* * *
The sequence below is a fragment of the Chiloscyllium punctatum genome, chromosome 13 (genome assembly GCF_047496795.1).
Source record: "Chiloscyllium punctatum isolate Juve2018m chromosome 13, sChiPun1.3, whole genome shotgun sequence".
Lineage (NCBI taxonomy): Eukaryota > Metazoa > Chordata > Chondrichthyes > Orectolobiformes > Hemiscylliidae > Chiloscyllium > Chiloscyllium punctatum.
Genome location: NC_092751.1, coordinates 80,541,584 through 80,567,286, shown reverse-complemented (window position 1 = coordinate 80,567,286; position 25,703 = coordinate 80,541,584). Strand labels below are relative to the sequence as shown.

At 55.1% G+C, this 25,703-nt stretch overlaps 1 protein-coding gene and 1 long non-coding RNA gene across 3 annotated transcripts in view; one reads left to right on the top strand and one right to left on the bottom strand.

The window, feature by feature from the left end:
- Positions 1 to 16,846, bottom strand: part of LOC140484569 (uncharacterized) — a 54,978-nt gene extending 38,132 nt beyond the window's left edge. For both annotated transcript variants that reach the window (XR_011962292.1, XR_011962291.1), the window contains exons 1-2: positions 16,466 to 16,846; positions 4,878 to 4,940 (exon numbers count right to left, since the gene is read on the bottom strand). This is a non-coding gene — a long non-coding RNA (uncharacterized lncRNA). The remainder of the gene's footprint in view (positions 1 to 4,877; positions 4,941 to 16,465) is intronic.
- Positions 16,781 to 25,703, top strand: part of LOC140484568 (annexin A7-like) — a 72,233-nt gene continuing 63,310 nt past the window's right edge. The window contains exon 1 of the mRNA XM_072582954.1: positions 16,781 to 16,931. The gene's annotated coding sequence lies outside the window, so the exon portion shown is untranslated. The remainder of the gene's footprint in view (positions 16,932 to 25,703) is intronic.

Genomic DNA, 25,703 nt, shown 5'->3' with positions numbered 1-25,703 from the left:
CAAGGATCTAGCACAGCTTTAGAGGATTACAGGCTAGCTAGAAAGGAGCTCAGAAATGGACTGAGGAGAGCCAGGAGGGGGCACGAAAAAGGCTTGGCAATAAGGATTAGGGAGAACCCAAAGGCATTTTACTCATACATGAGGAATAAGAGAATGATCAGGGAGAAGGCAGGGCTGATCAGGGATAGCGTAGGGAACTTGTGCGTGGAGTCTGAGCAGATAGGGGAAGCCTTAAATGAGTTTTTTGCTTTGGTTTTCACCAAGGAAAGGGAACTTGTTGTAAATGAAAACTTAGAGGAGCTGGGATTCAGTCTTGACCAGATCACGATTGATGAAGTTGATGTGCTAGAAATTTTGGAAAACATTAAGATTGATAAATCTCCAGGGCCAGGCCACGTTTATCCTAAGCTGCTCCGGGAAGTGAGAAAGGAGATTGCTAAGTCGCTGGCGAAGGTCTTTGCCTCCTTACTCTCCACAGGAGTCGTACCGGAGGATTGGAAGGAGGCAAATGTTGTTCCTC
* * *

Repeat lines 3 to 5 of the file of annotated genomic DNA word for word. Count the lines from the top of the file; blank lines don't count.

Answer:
Lineage (NCBI taxonomy): Eukaryota > Metazoa > Chordata > Chondrichthyes > Orectolobiformes > Hemiscylliidae > Chiloscyllium > Chiloscyllium punctatum.
Genome location: NC_092751.1, coordinates 80,541,584 through 80,567,286, shown reverse-complemented (window position 1 = coordinate 80,567,286; position 25,703 = coordinate 80,541,584). Strand labels below are relative to the sequence as shown.

At 55.1% G+C, this 25,703-nt stretch overlaps 1 protein-coding gene and 1 long non-coding RNA gene across 3 annotated transcripts in view; one reads left to right on the top strand and one right to left on the bottom strand.